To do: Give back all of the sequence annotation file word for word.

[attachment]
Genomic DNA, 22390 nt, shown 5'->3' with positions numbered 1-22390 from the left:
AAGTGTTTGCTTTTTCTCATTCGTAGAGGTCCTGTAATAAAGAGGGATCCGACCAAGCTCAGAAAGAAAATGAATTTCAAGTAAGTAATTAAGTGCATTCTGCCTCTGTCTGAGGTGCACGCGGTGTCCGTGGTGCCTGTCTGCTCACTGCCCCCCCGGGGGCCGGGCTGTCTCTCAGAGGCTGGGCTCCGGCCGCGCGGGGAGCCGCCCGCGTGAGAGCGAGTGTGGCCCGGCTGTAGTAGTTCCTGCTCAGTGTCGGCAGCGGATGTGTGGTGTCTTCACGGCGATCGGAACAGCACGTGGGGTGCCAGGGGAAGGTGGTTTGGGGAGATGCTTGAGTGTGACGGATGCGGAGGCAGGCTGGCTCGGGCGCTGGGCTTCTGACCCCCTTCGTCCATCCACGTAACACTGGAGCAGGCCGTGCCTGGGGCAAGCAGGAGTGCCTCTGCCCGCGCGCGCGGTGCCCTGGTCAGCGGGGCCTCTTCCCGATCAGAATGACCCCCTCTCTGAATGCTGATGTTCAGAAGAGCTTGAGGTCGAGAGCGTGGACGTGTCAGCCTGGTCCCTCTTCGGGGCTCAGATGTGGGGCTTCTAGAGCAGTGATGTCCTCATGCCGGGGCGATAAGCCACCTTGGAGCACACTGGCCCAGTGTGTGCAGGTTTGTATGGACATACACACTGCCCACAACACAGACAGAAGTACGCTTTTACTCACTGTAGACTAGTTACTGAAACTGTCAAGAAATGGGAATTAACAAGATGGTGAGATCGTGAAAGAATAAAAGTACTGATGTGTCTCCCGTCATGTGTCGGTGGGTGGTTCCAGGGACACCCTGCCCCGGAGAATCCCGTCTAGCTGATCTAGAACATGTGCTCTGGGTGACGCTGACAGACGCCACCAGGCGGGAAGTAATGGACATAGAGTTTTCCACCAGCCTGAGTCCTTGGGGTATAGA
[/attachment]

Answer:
Genomic DNA, 22390 nt, shown 5'->3' with positions numbered 1-22390 from the left:
AAGTGTTTGCTTTTTCTCATTCGTAGAGGTCCTGTAATAAAGAGGGATCCGACCAAGCTCAGAAAGAAAATGAATTTCAAGTAAGTAATTAAGTGCATTCTGCCTCTGTCTGAGGTGCACGCGGTGTCCGTGGTGCCTGTCTGCTCACTGCCCCCCCGGGGGCCGGGCTGTCTCTCAGAGGCTGGGCTCCGGCCGCGCGGGGAGCCGCCCGCGTGAGAGCGAGTGTGGCCCGGCTGTAGTAGTTCCTGCTCAGTGTCGGCAGCGGATGTGTGGTGTCTTCACGGCGATCGGAACAGCACGTGGGGTGCCAGGGGAAGGTGGTTTGGGGAGATGCTTGAGTGTGACGGATGCGGAGGCAGGCTGGCTCGGGCGCTGGGCTTCTGACCCCCTTCGTCCATCCACGTAACACTGGAGCAGGCCGTGCCTGGGGCAAGCAGGAGTGCCTCTGCCCGCGCGCGCGGTGCCCTGGTCAGCGGGGCCTCTTCCCGATCAGAATGACCCCCTCTCTGAATGCTGATGTTCAGAAGAGCTTGAGGTCGAGAGCGTGGACGTGTCAGCCTGGTCCCTCTTCGGGGCTCAGATGTGGGGCTTCTAGAGCAGTGATGTCCTCATGCCGGGGCGATAAGCCACCTTGGAGCACACTGGCCCAGTGTGTGCAGGTTTGTATGGACATACACACTGCCCACAACACAGACAGAAGTACGCTTTTACTCACTGTAGACTAGTTACTGAAACTGTCAAGAAATGGGAATTAACAAGATGGTGAGATCGTGAAAGAATAAAAGTACTGATGTGTCTCCCGTCATGTGTCGGTGGGTGGTTCCAGGGACACCCTGCCCCGGAGAATCCCGTCTAGCTGATCTAGAACATGTGCTCTGGGTGACGCTGACAGACGCCACCAGGCGGGAAGTAATGGACATAGAGTTTTCCACCAGCCTGAGTCCTTGGGGTATAGA